Why Do You Practice Asana?
Practicing Yoga Makes Me Feel…
I feel empowered, accomplished. I feel physically powerful. I feel physically relaxed.
Why Do I Practice Yoga?
It’s spring and nearing the end of the COVID-19 quarantine…we hope anyway! I feel super inspired and motivated right now to engage in my yoga practice and my yoga teaching. Spring and summer have always thoroughly motivated me and now add the inspiration that came from completing a yoga teacher training recently, I am ready to get going.
“Practice is practice.” This is one of my favorite quotes. If you ask any yogi why they practice they will surely fire off a myriad of answers. For me?
I feel more energized after practice. My mind is still, making meditation more attainable. I feel empowered, accomplished. I feel physically powerful. I feel physically relaxed. My mind is calm. I feel strong. I feel good.
So many feelings come with practicing yoga, but the thing I learned while studying the eight limbs during yoga teacher training is to practice without expectation for any kind of result.
Surrender & Dedication
The fifth niyama, ishvara pranidhana, moved me more than anything. This, a life of dedication, of offering everything to God or humanity, is my new goal. When I do everything with the intended outcome of serving God and humanity, every other potential outcome or result eventually falls by the wayside.
I cannot practice yoga asana for the sake of serving God and Humanity at the same time as I seek a hot bikini body. Those two intentions would likely not align.
If I practice for the sake of worshiping God, my outcomes will be whatever he intends. Maybe he will make me strong and healthy, so I can better care for my family and those around me, or maybe I will remain the same physically, maintaining strength and flexibility, but testing my ego. It does not matter the outcome, for the outcome is now God’s, not mine. My only job is to show up on my mat, take the actions, and let God handle the results as he sees fit.
If I aim my asana practice toward a bikini body, I have ego in the way of my practice. With an intended result, my practice itself can be skewed and unfocused thereby potentially ruining the intended result anyway.
Am I Practicing the First Two Limbs of Yoga First?
I also have to check myself via the yamas and niyamas where my practice is not aimed at God. Am I practicing ahimsa or non-violence when I aim my asana practice and intended result? Am I being loving and gentle toward myself, or am I being harsh and degrading telling myself I’m not good enough unless I look a certain way?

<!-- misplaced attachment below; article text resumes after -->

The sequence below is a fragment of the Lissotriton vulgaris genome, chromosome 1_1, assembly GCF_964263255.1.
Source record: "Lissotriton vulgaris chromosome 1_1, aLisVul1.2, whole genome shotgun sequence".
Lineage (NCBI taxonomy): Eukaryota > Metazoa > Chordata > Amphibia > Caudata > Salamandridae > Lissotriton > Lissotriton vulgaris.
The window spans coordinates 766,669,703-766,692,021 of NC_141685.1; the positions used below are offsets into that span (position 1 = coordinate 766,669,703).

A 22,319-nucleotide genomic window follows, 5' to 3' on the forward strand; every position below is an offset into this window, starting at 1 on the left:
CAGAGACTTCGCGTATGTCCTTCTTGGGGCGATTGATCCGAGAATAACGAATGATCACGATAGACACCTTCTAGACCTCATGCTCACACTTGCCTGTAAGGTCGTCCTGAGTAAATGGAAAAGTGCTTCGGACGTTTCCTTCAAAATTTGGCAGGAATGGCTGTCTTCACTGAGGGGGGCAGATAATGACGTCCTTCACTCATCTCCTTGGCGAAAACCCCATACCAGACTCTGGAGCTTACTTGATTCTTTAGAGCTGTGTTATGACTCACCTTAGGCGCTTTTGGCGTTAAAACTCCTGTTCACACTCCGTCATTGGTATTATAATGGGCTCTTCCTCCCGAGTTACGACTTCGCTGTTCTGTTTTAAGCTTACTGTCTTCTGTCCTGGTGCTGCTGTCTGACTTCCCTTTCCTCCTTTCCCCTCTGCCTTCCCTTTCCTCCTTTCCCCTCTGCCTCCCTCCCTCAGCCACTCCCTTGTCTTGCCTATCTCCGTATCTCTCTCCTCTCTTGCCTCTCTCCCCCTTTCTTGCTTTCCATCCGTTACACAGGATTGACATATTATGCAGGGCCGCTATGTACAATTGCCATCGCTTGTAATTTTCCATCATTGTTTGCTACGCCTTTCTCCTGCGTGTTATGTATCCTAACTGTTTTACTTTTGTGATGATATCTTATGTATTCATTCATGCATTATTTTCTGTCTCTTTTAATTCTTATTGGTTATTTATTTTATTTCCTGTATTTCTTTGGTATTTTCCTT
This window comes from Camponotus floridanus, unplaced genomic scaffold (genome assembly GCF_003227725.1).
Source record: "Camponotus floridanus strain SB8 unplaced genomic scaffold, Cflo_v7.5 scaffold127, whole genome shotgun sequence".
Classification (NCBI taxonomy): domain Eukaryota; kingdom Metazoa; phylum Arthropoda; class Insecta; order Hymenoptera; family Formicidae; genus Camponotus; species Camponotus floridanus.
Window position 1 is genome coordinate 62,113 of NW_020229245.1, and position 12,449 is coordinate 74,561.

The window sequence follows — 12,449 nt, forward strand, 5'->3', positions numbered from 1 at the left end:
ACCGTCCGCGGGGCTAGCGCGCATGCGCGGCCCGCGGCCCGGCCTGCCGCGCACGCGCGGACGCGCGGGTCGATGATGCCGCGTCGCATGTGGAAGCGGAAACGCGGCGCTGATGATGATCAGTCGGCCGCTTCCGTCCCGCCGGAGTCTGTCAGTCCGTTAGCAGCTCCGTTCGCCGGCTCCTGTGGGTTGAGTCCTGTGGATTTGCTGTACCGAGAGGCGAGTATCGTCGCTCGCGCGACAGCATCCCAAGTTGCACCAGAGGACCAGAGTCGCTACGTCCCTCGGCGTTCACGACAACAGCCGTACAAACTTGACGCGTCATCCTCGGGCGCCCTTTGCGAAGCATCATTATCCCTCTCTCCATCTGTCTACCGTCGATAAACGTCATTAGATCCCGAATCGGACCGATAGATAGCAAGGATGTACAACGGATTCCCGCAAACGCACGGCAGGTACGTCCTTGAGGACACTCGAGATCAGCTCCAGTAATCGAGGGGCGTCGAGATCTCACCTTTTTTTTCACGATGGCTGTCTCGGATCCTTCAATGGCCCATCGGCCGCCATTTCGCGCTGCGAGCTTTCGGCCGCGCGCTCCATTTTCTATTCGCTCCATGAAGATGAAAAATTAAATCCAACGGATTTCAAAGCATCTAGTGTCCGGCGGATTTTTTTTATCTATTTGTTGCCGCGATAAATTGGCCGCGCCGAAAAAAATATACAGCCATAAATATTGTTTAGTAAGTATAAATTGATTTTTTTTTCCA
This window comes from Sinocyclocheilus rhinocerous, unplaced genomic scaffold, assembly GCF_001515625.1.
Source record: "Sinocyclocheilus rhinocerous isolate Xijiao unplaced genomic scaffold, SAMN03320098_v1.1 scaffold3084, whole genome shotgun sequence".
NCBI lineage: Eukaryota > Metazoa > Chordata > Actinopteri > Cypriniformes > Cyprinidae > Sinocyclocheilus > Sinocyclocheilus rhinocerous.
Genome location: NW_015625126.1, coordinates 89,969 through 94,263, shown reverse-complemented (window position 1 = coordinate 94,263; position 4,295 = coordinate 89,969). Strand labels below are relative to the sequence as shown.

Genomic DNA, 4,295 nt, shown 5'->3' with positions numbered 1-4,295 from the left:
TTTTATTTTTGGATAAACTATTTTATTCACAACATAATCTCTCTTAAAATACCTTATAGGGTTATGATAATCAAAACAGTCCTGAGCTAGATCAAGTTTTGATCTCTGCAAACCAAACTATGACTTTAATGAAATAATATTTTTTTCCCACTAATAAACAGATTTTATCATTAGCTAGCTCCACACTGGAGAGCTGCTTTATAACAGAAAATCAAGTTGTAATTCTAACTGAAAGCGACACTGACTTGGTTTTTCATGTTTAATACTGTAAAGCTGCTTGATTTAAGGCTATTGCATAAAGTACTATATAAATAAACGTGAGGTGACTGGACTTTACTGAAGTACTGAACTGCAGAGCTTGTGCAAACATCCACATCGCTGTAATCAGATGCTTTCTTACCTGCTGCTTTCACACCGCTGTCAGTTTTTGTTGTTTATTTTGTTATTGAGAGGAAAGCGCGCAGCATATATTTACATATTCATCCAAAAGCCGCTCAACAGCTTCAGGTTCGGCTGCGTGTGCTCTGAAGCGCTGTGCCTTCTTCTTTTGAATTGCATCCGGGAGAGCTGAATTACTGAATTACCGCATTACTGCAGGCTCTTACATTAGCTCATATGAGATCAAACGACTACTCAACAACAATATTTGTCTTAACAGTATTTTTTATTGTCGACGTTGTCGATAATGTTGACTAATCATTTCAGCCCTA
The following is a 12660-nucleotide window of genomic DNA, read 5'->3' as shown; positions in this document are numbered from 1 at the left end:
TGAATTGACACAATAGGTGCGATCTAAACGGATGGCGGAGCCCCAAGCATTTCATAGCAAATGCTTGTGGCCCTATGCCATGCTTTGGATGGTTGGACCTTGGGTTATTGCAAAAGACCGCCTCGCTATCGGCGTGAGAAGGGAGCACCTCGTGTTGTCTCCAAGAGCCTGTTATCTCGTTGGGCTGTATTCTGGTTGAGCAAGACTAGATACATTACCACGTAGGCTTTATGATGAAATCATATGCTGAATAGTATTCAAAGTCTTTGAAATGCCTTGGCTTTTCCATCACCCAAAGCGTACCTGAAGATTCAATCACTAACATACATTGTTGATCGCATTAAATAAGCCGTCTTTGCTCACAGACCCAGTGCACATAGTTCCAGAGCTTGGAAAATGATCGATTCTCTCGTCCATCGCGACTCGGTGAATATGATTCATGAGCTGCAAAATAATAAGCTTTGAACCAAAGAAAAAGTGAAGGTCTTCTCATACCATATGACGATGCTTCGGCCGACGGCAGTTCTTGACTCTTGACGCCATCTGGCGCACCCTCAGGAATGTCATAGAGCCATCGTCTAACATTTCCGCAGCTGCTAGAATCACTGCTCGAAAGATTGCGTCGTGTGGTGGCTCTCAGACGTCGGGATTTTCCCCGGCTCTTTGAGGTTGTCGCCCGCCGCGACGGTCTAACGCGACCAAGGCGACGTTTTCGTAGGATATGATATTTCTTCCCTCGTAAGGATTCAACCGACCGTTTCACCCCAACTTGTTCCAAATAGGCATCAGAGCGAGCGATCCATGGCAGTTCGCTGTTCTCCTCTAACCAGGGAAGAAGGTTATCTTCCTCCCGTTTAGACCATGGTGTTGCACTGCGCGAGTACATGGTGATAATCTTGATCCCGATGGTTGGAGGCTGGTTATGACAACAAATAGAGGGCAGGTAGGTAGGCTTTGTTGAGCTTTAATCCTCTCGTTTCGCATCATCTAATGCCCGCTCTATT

This brings us straight into truthfulness, satya. Am I being truthful to myself if I say “I don’t care what other people think, I’ll just feel better when I…” lose 10 lbs, fit in those jeans, can bench X pounds. If you search deep within, what is the pure self truth?
Santosha, contentment, also arises for me here, the second niyama. Contentment to me means acceptance. Neither liking nor disliking my body, neither judging nor praising my yoga practice, just pure neutral acceptance.
When I am fully present in the here and now, in my body space, I can much more easily be in contentment. For it is the mind space that carries me into judgment or comparison to the past, and praise, looking at my progress and expecting more and more progress to occur in the future. In the present body space, with all of my actions intended for nothing but the pleasure of God, I see this as how to reach samadhi.
This is what my practice no longer feels like an accomplishment nor something to judge on my progress from yesterday. This is when my body no longer feels like a prize to please the eyes and bodies of others. My practice becomes just that – practice. And my body feels just that, a body or vessel secured to carry my soul so it can do God’s work.
I’d say “I’ll aim for the day when…” but even to say that would again be putting an expectation on the results of practice. Instead, I’ll just hope and maybe muse that one day after practice someone asks ‘how do you feel’ and I’ll say ‘I feel practiced.’